White House looks beyond conservatives on tax reform – to Democrats

© Reuters. President Donald Trump leaves after dinner

By Lindsay Dunsmuir and Doina Chiacu

WASHINGTON (Reuters) – Fresh off a defeat in U.S. health care legislation, the White House has warned unruly conservative lawmakers that they should back President Donald Trump’s agenda or it could sidestep them in future legislative struggles, including reform. fiscal.

The threat from White House Chief of Staff Reince Priebus to build a broad coalition on tax reform that could include moderate Democrats came as the Republican head of the House tax drafting committee said he expected pass a tax bill through your panel. this spring.

House Ways and Means Committee Chairman Kevin Brady said his committee had been working on tax reform in parallel with the failed push for health care reform.

“We have never stopped working,” Brady told Fox News on “Sunday Morning Futures with Maria Bartiromo.” “We will continue to make improvements.”

Brady said the committee planned to move forward with the bill in the spring. He said he wanted the House blueprint to be the foundation of Trump’s tax reform plan rather than having opposing versions from the Treasury and the White House.

Investors on Wall Street worry that the defeat of the healthcare bill bodes ill for tax reform. Stocks have rebounded since Trump’s election in part on expectations of tax cuts. Economic growth would be more modest without the fiscal stimulus, and US stock index futures fell to a six-week low on Sunday.

Both Trump and Priebus have chastised hardline conservatives who rejected White House-backed legislation to replace the Affordable Care Act of 2010, known as Obamacare.

Speaking on “Fox News Sunday,” Priebus offered the chance to work with moderate Democrats and Republicans to pass other aspects of Trump’s agenda, such as his budget proposal, the renewal of the tax code, and a renewed effort at reforming the tax system. Health.

“If we can introduce a bill that achieves the president’s goals with only Republicans, we will accept it and move on,” Priebus said.

But he added: “I think it’s more or less a warning that we are willing to talk to anyone. We have always been and I think now more than ever.”

In an embarrassment to Trump, who had campaigned for the White House on what he said were his negotiating skills, the healthcare bill was pulled from the floor of the House of Representatives on Friday because it failed to garner enough support within the House. Trump’s Republican Party. Match.

Objections from members of the conservative House Freedom Caucus and moderate Republicans left leaders without the necessary votes for approval, with Democrats united in opposition.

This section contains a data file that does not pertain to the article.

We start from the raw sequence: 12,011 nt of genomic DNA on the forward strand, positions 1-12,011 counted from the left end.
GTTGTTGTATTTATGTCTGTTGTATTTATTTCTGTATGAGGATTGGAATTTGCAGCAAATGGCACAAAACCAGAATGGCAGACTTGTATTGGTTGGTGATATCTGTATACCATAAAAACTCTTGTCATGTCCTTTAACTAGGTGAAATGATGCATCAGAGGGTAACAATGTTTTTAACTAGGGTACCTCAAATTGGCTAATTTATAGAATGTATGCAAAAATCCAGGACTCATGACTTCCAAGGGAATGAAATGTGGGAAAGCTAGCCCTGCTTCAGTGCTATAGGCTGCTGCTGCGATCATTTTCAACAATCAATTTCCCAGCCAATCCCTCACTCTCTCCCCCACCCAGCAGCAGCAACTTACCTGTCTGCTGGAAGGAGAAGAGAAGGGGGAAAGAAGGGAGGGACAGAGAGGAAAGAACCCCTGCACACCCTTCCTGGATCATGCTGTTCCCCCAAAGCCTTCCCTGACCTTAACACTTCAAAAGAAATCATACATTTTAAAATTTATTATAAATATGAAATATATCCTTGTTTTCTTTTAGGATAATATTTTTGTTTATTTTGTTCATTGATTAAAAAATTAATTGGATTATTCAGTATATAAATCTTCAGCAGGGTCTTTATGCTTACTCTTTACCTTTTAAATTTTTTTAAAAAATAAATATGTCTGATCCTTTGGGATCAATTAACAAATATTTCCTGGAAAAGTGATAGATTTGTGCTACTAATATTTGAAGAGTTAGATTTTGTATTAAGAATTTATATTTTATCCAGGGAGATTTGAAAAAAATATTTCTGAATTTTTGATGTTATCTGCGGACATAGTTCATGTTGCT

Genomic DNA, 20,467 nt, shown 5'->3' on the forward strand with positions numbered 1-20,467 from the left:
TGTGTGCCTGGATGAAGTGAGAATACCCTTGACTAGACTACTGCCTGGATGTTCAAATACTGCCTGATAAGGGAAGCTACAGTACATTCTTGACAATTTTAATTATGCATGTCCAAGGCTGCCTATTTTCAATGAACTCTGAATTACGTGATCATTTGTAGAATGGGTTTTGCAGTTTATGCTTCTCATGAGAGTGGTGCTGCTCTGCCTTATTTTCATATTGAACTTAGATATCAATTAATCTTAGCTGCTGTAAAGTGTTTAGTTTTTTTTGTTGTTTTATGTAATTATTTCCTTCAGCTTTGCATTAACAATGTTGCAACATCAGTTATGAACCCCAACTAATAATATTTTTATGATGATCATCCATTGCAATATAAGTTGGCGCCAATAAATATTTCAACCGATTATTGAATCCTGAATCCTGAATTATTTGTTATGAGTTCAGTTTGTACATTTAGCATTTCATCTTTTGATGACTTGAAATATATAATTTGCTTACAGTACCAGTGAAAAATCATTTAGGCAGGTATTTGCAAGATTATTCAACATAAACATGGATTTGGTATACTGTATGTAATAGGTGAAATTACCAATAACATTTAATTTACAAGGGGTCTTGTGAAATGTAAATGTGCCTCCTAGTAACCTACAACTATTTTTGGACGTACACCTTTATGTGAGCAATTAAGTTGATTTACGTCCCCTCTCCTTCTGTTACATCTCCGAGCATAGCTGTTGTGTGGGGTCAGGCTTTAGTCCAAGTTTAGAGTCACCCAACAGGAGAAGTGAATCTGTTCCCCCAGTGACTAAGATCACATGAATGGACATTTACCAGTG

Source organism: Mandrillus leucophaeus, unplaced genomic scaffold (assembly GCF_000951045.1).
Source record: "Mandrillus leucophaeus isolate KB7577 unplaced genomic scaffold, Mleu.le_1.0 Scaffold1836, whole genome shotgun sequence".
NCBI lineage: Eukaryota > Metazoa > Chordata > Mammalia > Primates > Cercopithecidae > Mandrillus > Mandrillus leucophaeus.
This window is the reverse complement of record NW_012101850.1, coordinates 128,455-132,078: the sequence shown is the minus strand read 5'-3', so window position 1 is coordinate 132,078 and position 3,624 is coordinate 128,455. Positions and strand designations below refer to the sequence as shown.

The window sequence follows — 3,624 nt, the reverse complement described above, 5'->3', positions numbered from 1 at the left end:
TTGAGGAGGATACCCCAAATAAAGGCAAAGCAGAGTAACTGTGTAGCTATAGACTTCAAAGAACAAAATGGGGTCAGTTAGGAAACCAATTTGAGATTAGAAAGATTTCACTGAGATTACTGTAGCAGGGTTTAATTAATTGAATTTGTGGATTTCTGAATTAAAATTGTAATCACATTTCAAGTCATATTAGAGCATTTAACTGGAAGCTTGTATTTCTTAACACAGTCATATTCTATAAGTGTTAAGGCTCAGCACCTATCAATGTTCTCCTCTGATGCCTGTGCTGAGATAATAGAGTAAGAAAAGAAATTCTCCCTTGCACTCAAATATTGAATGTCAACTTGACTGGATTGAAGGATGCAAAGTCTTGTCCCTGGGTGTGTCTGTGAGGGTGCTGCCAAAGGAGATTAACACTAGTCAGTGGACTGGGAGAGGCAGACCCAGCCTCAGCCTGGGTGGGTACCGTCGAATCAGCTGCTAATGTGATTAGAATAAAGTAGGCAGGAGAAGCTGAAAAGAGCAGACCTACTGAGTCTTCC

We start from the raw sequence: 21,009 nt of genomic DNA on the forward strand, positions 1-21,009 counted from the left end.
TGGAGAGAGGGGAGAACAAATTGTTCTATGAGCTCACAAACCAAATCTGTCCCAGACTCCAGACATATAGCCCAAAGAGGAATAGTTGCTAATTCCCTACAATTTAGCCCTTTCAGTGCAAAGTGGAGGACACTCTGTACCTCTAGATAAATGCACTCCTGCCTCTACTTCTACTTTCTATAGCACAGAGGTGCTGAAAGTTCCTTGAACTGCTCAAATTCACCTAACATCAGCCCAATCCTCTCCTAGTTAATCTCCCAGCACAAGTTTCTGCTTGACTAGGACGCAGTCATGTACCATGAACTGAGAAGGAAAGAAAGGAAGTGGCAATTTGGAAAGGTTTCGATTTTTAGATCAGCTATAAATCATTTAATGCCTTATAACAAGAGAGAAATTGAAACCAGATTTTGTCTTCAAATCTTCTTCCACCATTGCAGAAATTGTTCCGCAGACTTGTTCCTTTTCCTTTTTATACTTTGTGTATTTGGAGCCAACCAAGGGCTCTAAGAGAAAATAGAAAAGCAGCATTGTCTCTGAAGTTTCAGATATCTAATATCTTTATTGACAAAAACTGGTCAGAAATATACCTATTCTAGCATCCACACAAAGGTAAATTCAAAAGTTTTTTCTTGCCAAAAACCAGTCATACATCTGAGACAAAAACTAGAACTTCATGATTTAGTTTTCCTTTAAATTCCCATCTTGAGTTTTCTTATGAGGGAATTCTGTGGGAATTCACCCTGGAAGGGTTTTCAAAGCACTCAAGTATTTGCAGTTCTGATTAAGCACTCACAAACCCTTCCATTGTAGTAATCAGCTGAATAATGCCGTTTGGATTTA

Trump failed to win over lawmakers from the Freedom Caucus despite intensely courting them. Outside conservative groups like the Club for Growth and Heritage Action for America, which are closely aligned with the Freedom Caucus, had strongly opposed the Republican health bill and urged lawmakers to reject it.

In a tweet Sunday morning, Trump lashed out at the Freedom Caucus and conservative groups, saying their actions had left “the Democrats smiling in DC.”

Priebus said it was a “real shame” that conservative lawmakers decided not to endorse the healthcare bill.

“And I think the president is disappointed by how many people he thought were loyal to him and who were not,” he said.


Trump has put tax reform at the top of his legislative agenda now that the healthcare bill has failed.

Priebus said Trump was not backing down in his view that the tax reform bill needed a border tax. He also said the measure would include a tax cut for the middle class that he said could help attract votes from moderate Democrats.

In a sign that not everyone in the Freedom Caucus was in line with his approach and a positive sign for Trump as he looked toward tax reform, U.S. Rep. Ted Poe, a Republican from Texas, said he had resigned from the group.

“To fulfill the conservative agenda that we have promised the American people for eight years, we must come together to find solutions that move this country forward,” Poe said in a brief statement. “Saying it is not easy, leading is difficult.”

Senate Democratic leader Chuck Schumer criticized Trump for his handling of the healthcare bill, saying Republicans would face roadblocks from conservatives on other issues.

“They’re going to repeat the same mistake they made at Trumpcare with tax reform,” Schumer told ABC’s “This Week.”

He urged Trump to take a different path: reject the Freedom Caucus and work with Democrats.

“If he changes, he could have a different presidency,” Schumer said. “You will have to tell them that you cannot work with them and we will certainly see their proposals. But it will be based on our values.”

Republican Rep. Mark Meadows, chairman of the Freedom Caucus, said Sunday that he was optimistic about tax reform and that his group could support a plan that is not income neutral.

“So tax reform and tax cuts, you know, will create and generate more revenue,” he said. “And so we’re looking at those, where the fine balance is. But does it have to be fully offset? My personal answer is ‘no.’

Another Freedom Caucus congressman, Jim Jordan, rejected the allegations over the collapse of the healthcare bill.

“Instead of playing the blame game, let’s get to work,” he said on “Fox News Sunday.”